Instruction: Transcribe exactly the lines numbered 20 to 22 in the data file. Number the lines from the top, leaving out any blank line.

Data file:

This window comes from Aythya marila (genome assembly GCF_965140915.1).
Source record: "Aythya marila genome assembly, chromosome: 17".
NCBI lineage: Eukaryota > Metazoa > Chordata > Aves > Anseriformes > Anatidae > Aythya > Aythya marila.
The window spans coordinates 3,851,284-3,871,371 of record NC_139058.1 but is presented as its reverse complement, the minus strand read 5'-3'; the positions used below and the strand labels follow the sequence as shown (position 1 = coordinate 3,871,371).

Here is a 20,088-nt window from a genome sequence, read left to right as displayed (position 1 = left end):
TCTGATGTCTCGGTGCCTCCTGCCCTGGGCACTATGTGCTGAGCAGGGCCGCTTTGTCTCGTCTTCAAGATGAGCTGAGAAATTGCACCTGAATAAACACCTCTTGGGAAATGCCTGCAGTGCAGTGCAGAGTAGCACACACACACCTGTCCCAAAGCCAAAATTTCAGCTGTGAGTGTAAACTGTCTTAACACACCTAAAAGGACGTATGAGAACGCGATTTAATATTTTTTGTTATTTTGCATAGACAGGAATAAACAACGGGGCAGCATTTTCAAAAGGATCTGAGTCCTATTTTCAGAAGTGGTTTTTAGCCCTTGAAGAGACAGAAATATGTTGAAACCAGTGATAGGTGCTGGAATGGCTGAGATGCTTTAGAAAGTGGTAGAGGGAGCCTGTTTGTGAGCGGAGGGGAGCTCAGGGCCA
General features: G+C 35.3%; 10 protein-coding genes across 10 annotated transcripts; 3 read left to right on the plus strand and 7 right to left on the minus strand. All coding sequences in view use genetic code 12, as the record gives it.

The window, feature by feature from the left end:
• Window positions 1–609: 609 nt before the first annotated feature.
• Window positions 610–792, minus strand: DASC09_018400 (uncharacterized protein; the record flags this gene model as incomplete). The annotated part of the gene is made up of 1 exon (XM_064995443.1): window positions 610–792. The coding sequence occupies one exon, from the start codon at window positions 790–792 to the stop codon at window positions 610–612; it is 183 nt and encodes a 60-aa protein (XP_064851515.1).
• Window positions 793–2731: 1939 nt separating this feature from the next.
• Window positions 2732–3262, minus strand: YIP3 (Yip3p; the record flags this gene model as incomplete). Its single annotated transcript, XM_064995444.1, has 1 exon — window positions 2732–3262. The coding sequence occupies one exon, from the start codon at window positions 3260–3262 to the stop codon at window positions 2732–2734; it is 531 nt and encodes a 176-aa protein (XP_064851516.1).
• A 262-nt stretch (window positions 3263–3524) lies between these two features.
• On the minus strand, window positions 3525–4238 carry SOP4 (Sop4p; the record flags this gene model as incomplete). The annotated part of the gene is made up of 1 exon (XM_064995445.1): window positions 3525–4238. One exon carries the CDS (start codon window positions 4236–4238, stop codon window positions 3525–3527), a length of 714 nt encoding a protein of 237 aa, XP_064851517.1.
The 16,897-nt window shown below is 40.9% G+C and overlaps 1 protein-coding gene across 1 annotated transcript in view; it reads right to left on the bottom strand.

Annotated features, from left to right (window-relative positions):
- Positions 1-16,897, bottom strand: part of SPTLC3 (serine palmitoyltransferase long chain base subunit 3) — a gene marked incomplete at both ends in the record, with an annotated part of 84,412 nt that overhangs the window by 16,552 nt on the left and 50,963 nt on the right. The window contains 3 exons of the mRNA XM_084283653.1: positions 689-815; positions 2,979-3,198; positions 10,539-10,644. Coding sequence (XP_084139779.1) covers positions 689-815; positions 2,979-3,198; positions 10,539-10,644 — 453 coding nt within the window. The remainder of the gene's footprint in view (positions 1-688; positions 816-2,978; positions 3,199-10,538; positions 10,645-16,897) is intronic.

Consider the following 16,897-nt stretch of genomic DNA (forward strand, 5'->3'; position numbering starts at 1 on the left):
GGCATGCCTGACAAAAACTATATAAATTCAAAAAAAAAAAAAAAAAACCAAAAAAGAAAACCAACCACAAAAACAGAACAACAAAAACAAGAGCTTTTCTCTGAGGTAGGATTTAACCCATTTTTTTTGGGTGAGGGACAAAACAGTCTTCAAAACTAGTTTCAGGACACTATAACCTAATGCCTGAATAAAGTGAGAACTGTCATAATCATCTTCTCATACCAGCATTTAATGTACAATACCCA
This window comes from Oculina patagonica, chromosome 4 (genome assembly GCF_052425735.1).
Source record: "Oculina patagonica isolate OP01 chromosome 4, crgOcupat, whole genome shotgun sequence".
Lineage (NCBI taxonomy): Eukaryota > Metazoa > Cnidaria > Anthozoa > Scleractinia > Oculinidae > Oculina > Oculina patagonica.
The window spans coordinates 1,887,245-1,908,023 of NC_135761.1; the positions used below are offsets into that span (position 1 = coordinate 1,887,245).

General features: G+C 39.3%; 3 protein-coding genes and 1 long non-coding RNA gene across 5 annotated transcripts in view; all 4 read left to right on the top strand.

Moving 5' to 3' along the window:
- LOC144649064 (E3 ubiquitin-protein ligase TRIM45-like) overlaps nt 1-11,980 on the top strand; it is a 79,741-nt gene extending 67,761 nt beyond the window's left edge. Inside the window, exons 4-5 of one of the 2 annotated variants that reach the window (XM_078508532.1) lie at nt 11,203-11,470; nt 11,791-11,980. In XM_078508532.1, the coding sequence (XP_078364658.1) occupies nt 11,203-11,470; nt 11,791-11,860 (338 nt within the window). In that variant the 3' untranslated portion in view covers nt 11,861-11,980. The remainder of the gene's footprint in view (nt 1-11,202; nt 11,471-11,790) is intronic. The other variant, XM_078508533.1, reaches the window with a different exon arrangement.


This window comes from Oculina patagonica, chromosome 4 (genome assembly GCF_052425735.1).
Source record: "Oculina patagonica isolate OP01 chromosome 4, crgOcupat, whole genome shotgun sequence".
Lineage (NCBI taxonomy): Eukaryota > Metazoa > Cnidaria > Anthozoa > Scleractinia > Oculinidae > Oculina > Oculina patagonica.